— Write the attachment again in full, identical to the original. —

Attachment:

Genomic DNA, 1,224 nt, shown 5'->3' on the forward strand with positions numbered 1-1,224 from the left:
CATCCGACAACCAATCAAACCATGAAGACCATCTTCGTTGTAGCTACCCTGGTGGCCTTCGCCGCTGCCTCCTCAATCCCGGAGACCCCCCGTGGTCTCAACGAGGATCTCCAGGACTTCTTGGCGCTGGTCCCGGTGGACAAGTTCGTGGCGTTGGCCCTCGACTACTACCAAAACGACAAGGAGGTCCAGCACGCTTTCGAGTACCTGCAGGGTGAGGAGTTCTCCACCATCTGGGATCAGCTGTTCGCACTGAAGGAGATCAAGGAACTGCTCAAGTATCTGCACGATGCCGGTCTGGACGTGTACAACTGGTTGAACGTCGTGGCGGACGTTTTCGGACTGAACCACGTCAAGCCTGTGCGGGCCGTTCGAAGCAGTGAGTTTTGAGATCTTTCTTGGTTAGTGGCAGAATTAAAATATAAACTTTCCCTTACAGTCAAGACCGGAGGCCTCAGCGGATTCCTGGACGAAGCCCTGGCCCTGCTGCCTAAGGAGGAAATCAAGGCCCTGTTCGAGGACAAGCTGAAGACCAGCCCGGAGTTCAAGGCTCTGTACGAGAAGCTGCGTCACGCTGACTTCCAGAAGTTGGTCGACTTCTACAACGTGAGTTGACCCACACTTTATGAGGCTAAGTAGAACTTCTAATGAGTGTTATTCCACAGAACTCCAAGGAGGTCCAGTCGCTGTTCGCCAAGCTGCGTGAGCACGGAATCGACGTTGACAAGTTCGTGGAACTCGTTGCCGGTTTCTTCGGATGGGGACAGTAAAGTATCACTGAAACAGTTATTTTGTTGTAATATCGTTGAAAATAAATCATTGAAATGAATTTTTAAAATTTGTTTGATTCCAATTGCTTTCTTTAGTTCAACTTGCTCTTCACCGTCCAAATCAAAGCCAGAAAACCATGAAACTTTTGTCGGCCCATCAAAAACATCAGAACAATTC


Genomic DNA, 1,224 nt, shown 5'->3' on the forward strand with positions numbered 1-1,224 from the left:
CATCCGACAACCAATCAAACCATGAAGACCATCTTCGTTGTAGCTACCCTGGTGGCCTTCGCCGCTGCCTCCTCAATCCCGGAGACCCCCCGTGGTCTCAACGAGGATCTCCAGGACTTCTTGGCGCTGGTCCCGGTGGACAAGTTCGTGGCGTTGGCCCTCGACTACTACCAAAACGACAAGGAGGTCCAGCACGCTTTCGAGTACCTGCAGGGTGAGGAGTTCTCCACCATCTGGGATCAGCTGTTCGCACTGAAGGAGATCAAGGAACTGCTCAAGTATCTGCACGATGCCGGTCTGGACGTGTACAACTGGTTGAACGTCGTGGCGGACGTTTTCGGACTGAACCACGTCAAGCCTGTGCGGGCCGTTCGAAGCAGTGAGTTTTGAGATCTTTCTTGGTTAGTGGCAGAATTAAAATATAAACTTTCCCTTACAGTCAAGACCGGAGGCCTCAGCGGATTCCTGGACGAAGCCCTGGCCCTGCTGCCTAAGGAGGAAATCAAGGCCCTGTTCGAGGACAAGCTGAAGACCAGCCCGGAGTTCAAGGCTCTGTACGAGAAGCTGCGTCACGCTGACTTCCAGAAGTTGGTCGACTTCTACAACGTGAGTTGACCCACACTTTATGAGGCTAAGTAGAACTTCTAATGAGTGTTATTCCACAGAACTCCAAGGAGGTCCAGTCGCTGTTCGCCAAGCTGCGTGAGCACGGAATCGACGTTGACAAGTTCGTGGAACTCGTTGCCGGTTTCTTCGGATGGGGACAGTAAAGTATCACTGAAACAGTTATTTTGTTGTAATATCGTTGAAAATAAATCATTGAAATGAATTTTTAAAATTTGTTTGATTCCAATTGCTTTCTTTAGTTCAACTTGCTCTTCACCGTCCAAATCAAAGCCAGAAAACCATGAAACTTTTGTCGGCCCATCAAAAACATCAGAACAATTC